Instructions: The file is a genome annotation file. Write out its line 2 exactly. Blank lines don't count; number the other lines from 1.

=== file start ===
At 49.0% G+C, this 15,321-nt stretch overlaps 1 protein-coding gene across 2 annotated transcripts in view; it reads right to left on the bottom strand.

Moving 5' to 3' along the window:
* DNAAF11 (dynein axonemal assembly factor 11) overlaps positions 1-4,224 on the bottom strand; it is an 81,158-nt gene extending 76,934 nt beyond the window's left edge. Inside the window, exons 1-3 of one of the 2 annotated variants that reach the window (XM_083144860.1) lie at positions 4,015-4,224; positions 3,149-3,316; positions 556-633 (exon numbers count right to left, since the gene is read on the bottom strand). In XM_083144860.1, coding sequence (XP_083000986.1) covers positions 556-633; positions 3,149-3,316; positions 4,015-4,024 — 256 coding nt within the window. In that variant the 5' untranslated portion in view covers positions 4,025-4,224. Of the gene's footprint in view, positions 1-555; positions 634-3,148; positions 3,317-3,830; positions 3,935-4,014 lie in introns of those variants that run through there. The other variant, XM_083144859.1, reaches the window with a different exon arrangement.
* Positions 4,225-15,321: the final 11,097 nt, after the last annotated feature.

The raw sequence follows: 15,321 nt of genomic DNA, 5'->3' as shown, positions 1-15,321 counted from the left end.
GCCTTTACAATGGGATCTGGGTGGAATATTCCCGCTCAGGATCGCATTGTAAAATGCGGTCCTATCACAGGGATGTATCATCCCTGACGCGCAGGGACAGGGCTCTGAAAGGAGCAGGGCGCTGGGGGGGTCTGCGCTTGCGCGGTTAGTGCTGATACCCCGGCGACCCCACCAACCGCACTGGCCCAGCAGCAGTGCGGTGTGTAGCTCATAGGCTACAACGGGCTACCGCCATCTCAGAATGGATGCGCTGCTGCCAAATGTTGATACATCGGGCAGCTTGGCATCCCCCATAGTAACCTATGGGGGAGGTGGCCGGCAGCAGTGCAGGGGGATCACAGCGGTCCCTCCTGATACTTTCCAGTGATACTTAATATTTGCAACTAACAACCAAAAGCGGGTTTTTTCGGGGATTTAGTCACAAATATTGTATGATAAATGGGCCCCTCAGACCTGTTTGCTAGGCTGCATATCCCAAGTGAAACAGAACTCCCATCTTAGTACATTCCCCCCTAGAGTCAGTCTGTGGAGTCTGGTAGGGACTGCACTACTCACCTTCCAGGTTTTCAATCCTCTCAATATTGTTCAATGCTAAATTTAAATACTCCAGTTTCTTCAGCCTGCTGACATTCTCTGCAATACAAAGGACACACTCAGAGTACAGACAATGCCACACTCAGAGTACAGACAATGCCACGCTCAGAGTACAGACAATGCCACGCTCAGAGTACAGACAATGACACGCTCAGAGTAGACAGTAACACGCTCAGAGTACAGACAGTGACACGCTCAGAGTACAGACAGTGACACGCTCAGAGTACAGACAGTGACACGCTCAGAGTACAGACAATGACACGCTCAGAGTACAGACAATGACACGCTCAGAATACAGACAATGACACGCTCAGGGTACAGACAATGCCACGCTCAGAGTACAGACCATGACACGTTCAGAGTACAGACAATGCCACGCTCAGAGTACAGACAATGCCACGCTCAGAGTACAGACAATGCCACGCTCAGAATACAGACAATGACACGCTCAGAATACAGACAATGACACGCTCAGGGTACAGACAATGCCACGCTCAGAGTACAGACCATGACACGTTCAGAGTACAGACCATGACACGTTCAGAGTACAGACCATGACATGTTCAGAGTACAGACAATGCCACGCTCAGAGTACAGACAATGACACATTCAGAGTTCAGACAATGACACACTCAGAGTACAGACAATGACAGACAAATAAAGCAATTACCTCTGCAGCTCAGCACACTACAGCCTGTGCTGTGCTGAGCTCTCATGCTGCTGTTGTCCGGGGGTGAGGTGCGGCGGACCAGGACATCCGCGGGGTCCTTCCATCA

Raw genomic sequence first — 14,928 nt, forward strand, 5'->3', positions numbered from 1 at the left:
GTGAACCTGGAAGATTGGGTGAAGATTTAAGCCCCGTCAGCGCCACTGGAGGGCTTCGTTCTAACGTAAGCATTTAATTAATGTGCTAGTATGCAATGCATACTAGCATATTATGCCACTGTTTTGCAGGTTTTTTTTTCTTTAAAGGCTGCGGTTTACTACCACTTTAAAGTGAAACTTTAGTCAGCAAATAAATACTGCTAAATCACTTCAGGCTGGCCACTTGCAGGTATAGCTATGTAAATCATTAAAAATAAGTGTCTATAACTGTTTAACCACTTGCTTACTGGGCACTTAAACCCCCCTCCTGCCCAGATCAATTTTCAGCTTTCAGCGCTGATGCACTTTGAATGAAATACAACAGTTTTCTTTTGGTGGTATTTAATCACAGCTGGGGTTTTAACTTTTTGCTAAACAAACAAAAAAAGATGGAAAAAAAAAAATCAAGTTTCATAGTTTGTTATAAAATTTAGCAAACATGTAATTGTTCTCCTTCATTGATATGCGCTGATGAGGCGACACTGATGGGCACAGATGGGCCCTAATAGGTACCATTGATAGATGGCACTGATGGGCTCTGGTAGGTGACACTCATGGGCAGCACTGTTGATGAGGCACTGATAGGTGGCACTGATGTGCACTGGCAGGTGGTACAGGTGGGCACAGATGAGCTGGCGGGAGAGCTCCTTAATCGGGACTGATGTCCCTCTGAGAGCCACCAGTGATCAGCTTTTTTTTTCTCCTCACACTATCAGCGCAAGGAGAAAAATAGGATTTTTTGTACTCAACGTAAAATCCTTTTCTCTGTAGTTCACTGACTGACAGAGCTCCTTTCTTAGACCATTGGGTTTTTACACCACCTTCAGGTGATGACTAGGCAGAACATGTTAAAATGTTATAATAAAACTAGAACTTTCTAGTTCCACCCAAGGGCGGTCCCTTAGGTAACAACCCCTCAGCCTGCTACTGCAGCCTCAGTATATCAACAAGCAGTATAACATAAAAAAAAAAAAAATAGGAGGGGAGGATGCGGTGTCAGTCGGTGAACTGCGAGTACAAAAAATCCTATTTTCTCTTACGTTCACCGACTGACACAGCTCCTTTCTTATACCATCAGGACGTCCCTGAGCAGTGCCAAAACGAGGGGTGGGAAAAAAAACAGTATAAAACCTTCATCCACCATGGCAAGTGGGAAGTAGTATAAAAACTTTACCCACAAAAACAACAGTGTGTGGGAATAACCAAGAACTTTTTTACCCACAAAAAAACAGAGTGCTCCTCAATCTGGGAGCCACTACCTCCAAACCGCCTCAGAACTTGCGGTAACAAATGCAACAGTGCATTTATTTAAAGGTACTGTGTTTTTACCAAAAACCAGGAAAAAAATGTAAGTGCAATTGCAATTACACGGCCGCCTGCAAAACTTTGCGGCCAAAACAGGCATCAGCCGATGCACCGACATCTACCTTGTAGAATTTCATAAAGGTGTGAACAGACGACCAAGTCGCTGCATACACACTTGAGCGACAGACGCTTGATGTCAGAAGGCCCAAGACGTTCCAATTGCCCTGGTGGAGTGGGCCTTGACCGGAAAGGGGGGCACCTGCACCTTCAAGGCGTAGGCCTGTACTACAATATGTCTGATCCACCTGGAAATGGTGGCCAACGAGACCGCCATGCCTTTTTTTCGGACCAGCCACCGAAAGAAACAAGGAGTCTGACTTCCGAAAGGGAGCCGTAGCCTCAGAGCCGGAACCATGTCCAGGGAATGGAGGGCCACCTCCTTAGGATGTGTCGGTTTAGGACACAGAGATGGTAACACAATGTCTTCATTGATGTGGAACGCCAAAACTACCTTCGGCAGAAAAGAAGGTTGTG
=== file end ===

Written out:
Moving 5' to 3' along the window: